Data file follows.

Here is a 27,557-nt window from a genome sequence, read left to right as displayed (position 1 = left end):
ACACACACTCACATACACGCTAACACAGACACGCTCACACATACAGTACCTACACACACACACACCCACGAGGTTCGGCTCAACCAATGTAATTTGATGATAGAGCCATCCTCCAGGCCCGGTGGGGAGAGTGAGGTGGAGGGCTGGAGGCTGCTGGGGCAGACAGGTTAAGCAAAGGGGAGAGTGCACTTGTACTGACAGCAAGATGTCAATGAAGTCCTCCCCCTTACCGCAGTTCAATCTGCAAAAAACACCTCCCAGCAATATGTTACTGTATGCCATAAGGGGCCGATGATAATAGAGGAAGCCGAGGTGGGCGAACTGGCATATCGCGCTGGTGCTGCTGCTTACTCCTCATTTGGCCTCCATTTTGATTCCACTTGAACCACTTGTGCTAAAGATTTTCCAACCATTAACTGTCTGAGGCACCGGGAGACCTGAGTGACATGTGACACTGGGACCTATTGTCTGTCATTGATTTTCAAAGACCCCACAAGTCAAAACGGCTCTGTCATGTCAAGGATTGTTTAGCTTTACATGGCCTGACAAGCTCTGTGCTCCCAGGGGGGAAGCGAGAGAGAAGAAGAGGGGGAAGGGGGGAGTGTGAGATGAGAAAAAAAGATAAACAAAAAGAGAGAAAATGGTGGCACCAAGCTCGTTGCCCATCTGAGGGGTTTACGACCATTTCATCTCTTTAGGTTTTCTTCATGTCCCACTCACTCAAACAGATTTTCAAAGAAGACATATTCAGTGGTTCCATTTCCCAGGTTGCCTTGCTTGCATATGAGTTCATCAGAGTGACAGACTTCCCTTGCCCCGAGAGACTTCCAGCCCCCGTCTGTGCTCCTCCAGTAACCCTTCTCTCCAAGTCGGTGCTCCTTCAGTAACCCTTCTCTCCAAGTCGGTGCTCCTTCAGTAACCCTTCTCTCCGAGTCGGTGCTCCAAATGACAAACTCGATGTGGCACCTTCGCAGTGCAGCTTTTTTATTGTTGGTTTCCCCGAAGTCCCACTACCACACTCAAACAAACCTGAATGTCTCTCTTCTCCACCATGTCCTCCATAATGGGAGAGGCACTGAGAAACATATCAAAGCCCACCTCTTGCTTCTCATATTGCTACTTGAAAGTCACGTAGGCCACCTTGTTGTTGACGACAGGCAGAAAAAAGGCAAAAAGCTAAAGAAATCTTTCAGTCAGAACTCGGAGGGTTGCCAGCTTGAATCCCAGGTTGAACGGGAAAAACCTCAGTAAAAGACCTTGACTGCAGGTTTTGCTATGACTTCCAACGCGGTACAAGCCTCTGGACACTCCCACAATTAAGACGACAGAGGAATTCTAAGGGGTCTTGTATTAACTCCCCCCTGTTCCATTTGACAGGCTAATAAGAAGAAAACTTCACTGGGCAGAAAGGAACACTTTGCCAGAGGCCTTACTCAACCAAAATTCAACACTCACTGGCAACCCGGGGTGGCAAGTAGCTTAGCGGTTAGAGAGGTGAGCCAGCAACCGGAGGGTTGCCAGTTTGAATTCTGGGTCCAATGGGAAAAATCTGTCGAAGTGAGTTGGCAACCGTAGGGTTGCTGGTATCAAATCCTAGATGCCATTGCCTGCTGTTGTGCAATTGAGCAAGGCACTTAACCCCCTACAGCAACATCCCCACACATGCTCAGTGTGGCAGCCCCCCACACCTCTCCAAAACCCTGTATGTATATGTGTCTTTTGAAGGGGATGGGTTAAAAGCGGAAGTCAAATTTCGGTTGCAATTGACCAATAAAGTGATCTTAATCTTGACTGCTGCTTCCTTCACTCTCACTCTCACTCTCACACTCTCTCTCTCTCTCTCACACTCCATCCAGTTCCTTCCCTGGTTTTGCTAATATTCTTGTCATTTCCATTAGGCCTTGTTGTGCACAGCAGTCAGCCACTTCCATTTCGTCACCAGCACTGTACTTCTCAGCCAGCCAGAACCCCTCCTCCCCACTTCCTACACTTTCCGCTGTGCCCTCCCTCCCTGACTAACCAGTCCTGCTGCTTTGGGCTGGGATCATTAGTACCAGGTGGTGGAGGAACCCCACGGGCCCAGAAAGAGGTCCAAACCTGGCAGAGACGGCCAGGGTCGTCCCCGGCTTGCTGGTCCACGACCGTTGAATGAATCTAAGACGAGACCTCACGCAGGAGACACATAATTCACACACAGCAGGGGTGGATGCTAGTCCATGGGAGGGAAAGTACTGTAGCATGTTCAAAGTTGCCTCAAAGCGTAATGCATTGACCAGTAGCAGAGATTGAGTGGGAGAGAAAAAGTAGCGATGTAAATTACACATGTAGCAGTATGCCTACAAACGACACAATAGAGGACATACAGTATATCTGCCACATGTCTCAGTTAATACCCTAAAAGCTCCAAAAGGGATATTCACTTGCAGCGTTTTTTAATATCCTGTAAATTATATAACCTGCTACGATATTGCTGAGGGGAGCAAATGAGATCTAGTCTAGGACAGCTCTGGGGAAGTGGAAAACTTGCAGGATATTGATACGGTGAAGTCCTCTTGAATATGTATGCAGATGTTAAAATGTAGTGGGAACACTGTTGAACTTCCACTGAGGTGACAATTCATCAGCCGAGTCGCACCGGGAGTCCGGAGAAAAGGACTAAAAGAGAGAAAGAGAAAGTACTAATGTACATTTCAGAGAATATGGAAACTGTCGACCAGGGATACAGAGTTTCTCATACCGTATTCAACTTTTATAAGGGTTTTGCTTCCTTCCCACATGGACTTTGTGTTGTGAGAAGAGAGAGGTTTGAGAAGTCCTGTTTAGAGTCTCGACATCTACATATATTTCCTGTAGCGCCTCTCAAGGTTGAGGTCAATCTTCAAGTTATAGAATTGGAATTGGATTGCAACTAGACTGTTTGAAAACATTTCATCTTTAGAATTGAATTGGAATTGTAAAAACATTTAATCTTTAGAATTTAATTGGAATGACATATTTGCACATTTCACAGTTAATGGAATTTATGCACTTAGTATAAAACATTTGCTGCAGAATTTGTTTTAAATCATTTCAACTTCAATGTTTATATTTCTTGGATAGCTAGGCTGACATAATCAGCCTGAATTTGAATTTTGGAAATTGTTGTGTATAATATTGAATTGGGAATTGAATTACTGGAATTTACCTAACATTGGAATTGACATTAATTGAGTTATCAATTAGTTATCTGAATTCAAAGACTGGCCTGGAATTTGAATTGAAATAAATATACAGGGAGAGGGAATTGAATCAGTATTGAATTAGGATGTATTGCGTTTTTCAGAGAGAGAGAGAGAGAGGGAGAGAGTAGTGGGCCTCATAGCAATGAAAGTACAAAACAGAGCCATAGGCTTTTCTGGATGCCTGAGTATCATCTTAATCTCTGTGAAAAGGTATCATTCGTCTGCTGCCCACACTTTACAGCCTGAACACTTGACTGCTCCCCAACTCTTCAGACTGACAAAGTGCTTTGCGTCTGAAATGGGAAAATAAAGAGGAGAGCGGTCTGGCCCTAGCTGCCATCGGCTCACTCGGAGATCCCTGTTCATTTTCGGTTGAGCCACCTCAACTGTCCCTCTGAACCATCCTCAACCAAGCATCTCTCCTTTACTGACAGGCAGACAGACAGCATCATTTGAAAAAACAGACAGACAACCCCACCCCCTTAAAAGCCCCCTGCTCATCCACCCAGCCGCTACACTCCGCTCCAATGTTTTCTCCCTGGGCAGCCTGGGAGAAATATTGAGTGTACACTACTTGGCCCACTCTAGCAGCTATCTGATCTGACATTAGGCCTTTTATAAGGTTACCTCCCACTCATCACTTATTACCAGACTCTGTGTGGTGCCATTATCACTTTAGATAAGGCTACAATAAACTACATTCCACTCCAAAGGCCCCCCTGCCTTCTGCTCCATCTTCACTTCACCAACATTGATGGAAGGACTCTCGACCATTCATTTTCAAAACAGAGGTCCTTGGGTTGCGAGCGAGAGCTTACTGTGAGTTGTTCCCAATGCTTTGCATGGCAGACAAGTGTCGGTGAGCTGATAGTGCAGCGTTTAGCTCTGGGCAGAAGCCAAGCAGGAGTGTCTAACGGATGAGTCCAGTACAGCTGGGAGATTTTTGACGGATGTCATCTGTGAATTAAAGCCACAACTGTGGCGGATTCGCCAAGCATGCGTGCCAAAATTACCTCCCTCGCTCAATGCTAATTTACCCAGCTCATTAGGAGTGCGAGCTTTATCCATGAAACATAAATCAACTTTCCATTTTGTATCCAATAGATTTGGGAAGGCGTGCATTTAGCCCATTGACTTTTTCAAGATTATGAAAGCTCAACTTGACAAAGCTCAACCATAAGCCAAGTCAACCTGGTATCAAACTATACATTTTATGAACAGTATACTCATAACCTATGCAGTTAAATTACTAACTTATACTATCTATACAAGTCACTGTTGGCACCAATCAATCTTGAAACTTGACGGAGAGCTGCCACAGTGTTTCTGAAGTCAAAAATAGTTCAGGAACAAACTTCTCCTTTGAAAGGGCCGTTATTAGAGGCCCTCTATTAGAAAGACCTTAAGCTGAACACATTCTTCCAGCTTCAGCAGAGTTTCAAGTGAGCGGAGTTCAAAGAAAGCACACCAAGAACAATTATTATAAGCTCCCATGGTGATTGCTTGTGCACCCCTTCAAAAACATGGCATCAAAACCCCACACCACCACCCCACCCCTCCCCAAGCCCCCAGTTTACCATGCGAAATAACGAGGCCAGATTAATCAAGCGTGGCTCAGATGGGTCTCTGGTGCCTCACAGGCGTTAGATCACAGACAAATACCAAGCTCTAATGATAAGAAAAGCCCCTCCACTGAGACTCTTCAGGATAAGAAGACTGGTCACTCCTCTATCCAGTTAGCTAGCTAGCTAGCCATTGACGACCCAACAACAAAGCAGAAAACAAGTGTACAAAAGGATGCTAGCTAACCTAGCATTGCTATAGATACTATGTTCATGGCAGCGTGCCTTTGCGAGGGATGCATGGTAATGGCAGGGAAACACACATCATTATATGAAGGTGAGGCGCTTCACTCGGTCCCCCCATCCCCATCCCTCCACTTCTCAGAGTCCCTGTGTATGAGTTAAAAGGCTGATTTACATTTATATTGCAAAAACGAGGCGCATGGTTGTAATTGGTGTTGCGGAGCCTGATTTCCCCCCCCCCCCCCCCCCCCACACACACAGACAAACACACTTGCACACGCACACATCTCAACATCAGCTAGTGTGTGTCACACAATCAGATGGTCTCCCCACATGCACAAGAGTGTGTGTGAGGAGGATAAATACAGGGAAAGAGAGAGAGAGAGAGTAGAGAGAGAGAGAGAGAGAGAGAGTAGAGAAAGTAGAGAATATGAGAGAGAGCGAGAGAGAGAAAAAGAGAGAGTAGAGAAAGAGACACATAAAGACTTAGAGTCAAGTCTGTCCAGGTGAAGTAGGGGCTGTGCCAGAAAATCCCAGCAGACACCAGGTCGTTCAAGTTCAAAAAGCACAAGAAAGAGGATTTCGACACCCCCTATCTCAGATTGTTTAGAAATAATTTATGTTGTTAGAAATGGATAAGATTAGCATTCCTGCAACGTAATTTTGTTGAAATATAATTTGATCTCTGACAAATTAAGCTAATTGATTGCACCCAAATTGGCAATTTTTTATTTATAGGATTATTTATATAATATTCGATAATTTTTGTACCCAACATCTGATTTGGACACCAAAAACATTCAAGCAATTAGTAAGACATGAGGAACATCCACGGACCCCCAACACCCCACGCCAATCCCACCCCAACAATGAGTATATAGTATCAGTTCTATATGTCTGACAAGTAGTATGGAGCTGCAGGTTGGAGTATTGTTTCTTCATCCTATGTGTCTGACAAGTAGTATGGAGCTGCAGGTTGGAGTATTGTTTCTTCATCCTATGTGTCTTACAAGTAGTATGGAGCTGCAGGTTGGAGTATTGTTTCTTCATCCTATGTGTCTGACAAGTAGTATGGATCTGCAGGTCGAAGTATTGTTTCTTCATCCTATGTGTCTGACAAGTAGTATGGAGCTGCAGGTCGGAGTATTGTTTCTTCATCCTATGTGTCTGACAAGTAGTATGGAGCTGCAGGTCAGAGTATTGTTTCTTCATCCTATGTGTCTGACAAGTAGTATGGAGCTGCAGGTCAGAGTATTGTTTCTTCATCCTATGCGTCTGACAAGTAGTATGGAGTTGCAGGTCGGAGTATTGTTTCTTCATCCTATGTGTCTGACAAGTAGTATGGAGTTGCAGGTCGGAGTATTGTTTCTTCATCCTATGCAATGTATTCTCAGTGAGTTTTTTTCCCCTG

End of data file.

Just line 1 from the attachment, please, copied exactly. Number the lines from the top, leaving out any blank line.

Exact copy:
Here is a 27,557-nt window from a genome sequence, read left to right as displayed (position 1 = left end):